Posted 24 Mar 2016 to News
by Sarah Scannell
As a manager at Greenaer, Ireland’s leading electric-bicycle store, I get asked the same questions all the time from customers. It’s amazing how many false assumptions still exist in the Irish market with regard to electric bicycles. Compared to countries like Germany and The Netherlands, where 1 in 5 bikes sold are electric, Irish cyclists are just beginning to realise the advantages of an eBike. This article explores the more common questions we get asked about electric bicycles and hopefully debunks some of the myths that still exist about them. Vincent Harris, Greenaer.
“Aren’t electric bicycles just for lazy people!?”
No! Electric bicycles are bikes with benefits!
Yes, you can use less effort on an electric bicycle compared to a conventional bike. However, most riders report that they actually end up riding more frequently, for further distances, and for longer periods of time on an electric bicycle!
Once obstacles and constraints to cycling such as hills, terrain, distance, physical shape, and others are removed with the help of an electric bicycle, an electric bicycle can help to incorporate exercise into your everyday life.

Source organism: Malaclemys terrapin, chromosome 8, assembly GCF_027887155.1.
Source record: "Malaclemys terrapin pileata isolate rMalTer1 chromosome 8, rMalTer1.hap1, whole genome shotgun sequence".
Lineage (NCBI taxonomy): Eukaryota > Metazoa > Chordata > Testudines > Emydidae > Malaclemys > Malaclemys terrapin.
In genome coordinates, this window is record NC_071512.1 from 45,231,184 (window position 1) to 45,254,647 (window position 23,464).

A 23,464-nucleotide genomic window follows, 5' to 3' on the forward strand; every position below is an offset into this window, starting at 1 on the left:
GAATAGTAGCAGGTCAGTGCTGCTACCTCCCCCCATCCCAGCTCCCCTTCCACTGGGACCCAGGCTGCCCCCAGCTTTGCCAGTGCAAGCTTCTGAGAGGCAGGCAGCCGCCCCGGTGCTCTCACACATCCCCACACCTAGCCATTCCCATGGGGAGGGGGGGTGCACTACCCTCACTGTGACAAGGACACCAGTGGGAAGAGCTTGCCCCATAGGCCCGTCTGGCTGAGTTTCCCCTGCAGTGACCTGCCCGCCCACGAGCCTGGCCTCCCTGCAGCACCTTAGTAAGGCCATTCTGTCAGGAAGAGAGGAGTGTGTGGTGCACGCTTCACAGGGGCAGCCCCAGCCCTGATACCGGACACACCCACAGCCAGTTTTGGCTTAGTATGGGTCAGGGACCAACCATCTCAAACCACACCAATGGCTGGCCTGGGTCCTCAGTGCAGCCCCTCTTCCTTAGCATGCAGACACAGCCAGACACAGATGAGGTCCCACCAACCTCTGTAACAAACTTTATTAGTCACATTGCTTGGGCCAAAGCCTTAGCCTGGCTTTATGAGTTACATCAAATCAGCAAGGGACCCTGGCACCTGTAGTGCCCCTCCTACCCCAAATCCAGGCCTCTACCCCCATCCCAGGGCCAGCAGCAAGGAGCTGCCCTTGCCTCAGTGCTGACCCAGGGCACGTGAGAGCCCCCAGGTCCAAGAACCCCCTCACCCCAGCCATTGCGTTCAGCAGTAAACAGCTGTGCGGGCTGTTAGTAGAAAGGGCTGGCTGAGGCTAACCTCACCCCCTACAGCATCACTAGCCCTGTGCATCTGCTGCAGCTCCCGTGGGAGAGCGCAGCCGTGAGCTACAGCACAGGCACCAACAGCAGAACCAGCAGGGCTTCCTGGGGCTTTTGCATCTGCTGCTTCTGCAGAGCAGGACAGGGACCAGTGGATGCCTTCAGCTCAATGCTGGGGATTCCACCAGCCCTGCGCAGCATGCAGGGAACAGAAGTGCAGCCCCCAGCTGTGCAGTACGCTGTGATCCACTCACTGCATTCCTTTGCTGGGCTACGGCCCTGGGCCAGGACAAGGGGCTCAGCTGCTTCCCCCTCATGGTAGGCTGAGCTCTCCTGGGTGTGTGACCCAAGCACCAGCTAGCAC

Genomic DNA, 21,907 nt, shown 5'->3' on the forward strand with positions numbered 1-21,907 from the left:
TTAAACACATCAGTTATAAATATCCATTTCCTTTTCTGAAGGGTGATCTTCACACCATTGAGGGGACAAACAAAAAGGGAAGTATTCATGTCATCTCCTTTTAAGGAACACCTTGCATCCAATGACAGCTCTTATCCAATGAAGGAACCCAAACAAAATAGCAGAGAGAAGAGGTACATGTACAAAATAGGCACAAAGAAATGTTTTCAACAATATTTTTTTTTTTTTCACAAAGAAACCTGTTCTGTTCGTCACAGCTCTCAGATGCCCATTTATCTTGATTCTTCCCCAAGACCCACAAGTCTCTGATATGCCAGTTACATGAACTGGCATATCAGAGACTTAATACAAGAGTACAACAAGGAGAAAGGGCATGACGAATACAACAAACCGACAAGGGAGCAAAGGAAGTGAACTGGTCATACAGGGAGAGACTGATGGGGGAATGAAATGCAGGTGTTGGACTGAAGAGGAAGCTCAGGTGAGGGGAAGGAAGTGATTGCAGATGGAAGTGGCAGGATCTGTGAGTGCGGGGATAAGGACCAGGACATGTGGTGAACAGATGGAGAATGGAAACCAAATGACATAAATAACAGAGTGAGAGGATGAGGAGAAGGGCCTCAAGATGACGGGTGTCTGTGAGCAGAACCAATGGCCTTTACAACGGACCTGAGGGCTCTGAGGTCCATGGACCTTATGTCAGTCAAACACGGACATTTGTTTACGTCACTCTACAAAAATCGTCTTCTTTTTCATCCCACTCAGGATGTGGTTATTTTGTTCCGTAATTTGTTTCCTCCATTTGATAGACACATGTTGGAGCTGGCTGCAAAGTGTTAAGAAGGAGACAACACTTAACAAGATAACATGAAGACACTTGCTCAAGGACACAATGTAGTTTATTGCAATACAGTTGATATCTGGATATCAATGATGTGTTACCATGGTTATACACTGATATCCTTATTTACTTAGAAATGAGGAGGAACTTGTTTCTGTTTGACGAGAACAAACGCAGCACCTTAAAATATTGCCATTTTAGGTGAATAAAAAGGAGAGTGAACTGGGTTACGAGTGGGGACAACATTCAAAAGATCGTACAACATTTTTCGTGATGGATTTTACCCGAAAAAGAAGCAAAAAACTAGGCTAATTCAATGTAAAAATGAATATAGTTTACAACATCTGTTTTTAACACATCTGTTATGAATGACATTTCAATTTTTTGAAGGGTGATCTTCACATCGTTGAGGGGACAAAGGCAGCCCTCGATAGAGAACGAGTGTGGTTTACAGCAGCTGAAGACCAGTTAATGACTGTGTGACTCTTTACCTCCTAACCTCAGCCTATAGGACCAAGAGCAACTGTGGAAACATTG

In some cases, people that begin to commute on an electric bicycle keep their pedaling to a minimum on the way to work, in order to simply enjoy the ride and not arrive tired or sweaty, but then decide to go home on pedal-power only.
People who choose an electric bicycle over their car for short trips and errands around town find it so enjoyable, they look forward to getting on their bike the next time. (Not to mention the savings on petrol money, parking, insurance etc)